The EB18/4 'Veyron' – to give it its full concept name – started life in 1999 at the Tokyo Motor Show as a concept car designed by Volkswagen's Hartmut Warkuss. It was never intended to be put into production, but rather as a marketing piece for the Volkswagen Audi Group's (VAG) takeover of the Bugatti name. At that point in time, the French car manufacturer had just been bought from its previous Italian owners by the German Volkswagen Audi Group. The Veyron was the first Bugatti in a long time to not have been designed by ItalDesign.
The marque was put into the watchful hands of the Audi part of the group, which joined the also recently purchased Lamborghini. It was decided to place them under the stewardship of Audi as they are well known for their pioneering use of technologies and designs.
The concept was called the EB18/4. In line with all previous code names for Bugatti models, the numbers came from the engine inside the car, in this case a W18 (3 banks of 6 cylinders) and 4 turbo chargers. The car was shown at various shows around the world, with no modification; a rare thing in a concept, as they preceed major style changes.
However in 2001 Ferdinand Piëch – VAG Chairman – announced at the Geneva Motorshow that interest in the Veyron had been so high that the group would undertake the task of making the car production ready. He also stated that the car would be the fastest, most powerful and most expensive car in history. Now, some would think that the announcement would put people off, and yet VAG stopped taking orders for the car well before the first road going prototype had even hit the road.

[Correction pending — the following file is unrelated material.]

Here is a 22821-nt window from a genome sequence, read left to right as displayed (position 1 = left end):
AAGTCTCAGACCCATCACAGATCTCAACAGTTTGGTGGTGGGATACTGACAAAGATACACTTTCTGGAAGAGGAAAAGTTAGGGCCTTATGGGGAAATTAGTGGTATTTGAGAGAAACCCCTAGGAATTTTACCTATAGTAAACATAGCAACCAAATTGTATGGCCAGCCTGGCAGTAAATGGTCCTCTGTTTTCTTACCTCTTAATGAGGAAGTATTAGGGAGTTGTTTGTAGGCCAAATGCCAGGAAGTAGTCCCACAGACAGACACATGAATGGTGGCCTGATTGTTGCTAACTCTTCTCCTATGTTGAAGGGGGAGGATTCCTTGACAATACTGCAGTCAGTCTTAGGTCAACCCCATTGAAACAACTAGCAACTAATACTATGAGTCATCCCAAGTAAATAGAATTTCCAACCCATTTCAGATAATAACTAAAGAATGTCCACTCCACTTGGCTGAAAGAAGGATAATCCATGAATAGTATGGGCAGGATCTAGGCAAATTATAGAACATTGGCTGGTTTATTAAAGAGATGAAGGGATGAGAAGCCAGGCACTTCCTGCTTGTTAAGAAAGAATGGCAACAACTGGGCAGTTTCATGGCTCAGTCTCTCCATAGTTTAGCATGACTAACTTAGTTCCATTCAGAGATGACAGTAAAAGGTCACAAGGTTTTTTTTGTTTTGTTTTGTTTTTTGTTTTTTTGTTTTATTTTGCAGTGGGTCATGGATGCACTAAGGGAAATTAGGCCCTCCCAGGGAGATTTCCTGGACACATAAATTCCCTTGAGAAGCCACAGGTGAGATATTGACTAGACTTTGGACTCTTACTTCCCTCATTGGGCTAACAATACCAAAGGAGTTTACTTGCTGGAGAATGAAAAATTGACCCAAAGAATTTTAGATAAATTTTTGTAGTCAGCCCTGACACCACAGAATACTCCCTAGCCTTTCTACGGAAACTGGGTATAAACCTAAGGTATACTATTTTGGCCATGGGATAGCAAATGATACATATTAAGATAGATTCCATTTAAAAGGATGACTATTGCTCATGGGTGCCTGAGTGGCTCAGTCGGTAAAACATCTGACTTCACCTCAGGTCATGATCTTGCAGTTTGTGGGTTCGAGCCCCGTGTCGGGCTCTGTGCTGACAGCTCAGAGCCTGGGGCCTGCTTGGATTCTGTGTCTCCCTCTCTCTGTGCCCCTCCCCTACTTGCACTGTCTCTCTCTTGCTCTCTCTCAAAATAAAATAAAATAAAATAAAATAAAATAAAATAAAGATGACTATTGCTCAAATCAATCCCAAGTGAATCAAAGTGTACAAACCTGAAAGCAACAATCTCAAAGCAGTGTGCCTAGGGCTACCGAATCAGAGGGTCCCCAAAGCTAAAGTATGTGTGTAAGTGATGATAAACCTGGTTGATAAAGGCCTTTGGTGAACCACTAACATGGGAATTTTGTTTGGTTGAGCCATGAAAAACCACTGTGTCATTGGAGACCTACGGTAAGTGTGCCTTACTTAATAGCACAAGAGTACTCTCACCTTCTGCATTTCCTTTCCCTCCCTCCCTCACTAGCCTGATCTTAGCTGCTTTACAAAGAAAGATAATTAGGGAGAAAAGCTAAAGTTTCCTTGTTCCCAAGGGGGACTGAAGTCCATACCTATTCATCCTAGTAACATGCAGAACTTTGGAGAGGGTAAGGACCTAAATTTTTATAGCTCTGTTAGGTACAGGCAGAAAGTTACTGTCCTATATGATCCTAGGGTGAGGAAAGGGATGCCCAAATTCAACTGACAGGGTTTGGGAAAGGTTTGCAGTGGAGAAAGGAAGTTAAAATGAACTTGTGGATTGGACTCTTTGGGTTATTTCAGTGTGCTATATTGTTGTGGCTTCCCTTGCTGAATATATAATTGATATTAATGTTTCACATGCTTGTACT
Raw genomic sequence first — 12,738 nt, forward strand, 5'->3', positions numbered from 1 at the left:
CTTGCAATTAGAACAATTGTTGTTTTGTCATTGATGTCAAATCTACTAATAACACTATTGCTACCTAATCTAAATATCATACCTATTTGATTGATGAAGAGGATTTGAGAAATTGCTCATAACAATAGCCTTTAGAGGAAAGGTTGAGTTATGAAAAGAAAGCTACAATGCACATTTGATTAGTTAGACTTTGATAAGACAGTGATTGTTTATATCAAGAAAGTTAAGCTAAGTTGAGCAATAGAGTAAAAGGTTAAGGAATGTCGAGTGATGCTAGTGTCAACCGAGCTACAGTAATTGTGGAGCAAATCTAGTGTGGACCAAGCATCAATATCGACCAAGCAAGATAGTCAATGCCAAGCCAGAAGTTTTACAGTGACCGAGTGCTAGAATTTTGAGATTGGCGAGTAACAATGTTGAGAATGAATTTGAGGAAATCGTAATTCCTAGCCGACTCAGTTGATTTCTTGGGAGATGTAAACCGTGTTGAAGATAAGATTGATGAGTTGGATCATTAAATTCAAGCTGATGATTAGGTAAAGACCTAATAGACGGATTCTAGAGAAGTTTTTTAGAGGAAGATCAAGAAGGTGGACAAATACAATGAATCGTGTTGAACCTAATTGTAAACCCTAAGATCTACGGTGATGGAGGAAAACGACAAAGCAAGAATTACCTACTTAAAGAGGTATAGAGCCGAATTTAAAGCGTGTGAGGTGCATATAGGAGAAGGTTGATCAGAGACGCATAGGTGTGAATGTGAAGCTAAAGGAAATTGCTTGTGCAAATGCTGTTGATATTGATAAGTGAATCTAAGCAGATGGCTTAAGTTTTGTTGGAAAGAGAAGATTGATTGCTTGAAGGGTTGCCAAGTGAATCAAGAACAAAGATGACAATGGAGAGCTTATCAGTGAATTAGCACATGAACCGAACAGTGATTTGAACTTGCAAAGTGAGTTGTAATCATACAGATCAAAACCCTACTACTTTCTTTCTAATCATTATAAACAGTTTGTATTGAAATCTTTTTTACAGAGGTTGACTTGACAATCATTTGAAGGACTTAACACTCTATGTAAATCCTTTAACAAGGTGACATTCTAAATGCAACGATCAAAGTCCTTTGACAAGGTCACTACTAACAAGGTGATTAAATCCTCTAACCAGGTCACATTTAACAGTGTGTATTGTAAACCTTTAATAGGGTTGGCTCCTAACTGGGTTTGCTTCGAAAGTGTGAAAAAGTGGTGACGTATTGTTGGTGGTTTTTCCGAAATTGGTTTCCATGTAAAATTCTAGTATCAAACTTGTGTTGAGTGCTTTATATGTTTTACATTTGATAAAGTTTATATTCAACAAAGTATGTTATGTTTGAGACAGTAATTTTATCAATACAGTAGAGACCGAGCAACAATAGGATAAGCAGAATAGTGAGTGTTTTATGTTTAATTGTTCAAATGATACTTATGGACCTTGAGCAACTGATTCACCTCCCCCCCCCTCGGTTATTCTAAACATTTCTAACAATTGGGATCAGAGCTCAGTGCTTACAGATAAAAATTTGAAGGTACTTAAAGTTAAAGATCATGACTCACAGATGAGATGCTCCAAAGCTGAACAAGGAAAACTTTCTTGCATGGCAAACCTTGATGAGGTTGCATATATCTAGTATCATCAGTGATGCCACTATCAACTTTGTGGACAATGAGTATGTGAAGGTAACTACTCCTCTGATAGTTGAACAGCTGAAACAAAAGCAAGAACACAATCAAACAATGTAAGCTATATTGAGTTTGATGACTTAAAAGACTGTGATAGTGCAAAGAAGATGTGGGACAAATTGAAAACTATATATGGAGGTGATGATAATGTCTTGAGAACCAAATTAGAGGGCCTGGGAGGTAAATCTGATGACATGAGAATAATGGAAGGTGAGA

There were some changes to the specification of the concept car that were announced as well. The car would not be using the W18 engine, instead it would use a W16 engine, which had already been shown by VAG in their 1999 Bentley Hunaudières concept car. This would be increased in power by adding 4 turbo chargers to it. Top speed was promised to be 250mph (403kph) and the car would have in excess of 1000Bhp.
This announcement, as it turned out, was almost the end of the Veyron project. The story of this car is not its immense performance, it is the engineering that had to go into the mammoth project that created it.
You see there was a problem. The car's design had been shown and signed off by would be purchasers, so the car's looks and shape had to remain fairly close to the concept. Purchasers had also been told that the car would be the fastest, most powerful car ever created. Unfortunately for the Veyron team, these two factors struggled to sit nicely together, and the resulting Veyron is a testament to all of the team involved in making it work.
Late in 2001 the Veyron was promoted from concept to advanced concept, and VAG announced that the car would go on sale in 2003. However, all did not go well.
Reliability and top speed stability were causing issues, so much in fact that one of the prototype cars was destroyed in a high speed accident, and another spun out and crashed at an event at Laguna Seca during a public demonstration.
This rather public demonstration of the handling issues slowed the development process down. Not only was the construction of more prototypes needed, but the motoring press grabbed hold of the Veyron's issues and it started to become a running joke that the car would never make it to market.
Bernd Pischetsrieder took over the running of VAG, and it was thought that he would kill the Veyron project. It had already developed new technologies that could be used in the rest of the VAG range of cars, and many believed that Bernd would drop the project while VAG could still save face. He did something that any other engineer junkie would have: he sent the car back to the drawing board for major overhauls in key areas.